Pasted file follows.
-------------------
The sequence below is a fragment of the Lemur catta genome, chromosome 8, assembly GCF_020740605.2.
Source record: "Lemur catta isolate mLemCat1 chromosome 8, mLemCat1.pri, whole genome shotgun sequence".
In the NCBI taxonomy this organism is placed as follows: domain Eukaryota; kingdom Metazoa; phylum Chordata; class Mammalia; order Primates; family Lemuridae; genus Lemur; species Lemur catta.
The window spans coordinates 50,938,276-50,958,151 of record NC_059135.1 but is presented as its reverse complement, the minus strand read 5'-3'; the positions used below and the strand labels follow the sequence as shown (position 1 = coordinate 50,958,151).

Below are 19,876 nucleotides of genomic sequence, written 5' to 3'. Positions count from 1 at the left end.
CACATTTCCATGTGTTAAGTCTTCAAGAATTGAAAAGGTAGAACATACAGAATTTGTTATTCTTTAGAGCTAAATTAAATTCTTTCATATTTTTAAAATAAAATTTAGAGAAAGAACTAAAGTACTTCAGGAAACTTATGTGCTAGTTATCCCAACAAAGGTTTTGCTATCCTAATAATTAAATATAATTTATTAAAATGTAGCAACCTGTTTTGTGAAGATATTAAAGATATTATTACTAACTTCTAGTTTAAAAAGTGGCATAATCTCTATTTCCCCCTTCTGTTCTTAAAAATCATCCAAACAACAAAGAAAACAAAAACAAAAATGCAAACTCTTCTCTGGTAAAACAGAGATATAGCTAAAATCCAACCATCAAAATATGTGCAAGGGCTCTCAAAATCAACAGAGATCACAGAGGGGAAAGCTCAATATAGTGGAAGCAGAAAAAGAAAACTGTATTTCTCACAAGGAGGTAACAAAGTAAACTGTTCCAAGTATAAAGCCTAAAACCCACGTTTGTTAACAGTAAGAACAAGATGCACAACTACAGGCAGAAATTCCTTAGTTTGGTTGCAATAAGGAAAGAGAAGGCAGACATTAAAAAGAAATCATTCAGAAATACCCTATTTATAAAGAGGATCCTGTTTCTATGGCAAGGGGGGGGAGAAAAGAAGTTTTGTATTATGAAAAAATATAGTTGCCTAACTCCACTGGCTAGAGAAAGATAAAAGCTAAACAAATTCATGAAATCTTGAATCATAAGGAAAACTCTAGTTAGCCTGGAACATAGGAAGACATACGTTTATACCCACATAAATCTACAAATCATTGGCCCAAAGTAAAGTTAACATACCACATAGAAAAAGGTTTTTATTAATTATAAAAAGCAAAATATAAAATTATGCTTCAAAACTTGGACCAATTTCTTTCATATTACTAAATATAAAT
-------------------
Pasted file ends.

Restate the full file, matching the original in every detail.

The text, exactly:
The sequence below is a fragment of the Lemur catta genome, chromosome 8, assembly GCF_020740605.2.
Source record: "Lemur catta isolate mLemCat1 chromosome 8, mLemCat1.pri, whole genome shotgun sequence".
In the NCBI taxonomy this organism is placed as follows: domain Eukaryota; kingdom Metazoa; phylum Chordata; class Mammalia; order Primates; family Lemuridae; genus Lemur; species Lemur catta.
The window spans coordinates 50,938,276-50,958,151 of record NC_059135.1 but is presented as its reverse complement, the minus strand read 5'-3'; the positions used below and the strand labels follow the sequence as shown (position 1 = coordinate 50,958,151).

Below are 19,876 nucleotides of genomic sequence, written 5' to 3'. Positions count from 1 at the left end.
CACATTTCCATGTGTTAAGTCTTCAAGAATTGAAAAGGTAGAACATACAGAATTTGTTATTCTTTAGAGCTAAATTAAATTCTTTCATATTTTTAAAATAAAATTTAGAGAAAGAACTAAAGTACTTCAGGAAACTTATGTGCTAGTTATCCCAACAAAGGTTTTGCTATCCTAATAATTAAATATAATTTATTAAAATGTAGCAACCTGTTTTGTGAAGATATTAAAGATATTATTACTAACTTCTAGTTTAAAAAGTGGCATAATCTCTATTTCCCCCTTCTGTTCTTAAAAATCATCCAAACAACAAAGAAAACAAAAACAAAAATGCAAACTCTTCTCTGGTAAAACAGAGATATAGCTAAAATCCAACCATCAAAATATGTGCAAGGGCTCTCAAAATCAACAGAGATCACAGAGGGGAAAGCTCAATATAGTGGAAGCAGAAAAAGAAAACTGTATTTCTCACAAGGAGGTAACAAAGTAAACTGTTCCAAGTATAAAGCCTAAAACCCACGTTTGTTAACAGTAAGAACAAGATGCACAACTACAGGCAGAAATTCCTTAGTTTGGTTGCAATAAGGAAAGAGAAGGCAGACATTAAAAAGAAATCATTCAGAAATACCCTATTTATAAAGAGGATCCTGTTTCTATGGCAAGGGGGGGGAGAAAAGAAGTTTTGTATTATGAAAAAATATAGTTGCCTAACTCCACTGGCTAGAGAAAGATAAAAGCTAAACAAATTCATGAAATCTTGAATCATAAGGAAAACTCTAGTTAGCCTGGAACATAGGAAGACATACGTTTATACCCACATAAATCTACAAATCATTGGCCCAAAGTAAAGTTAACATACCACATAGAAAAAGGTTTTTATTAATTATAAAAAGCAAAATATAAAATTATGCTTCAAAACTTGGACCAATTTCTTTCATATTACTAAATATAAAT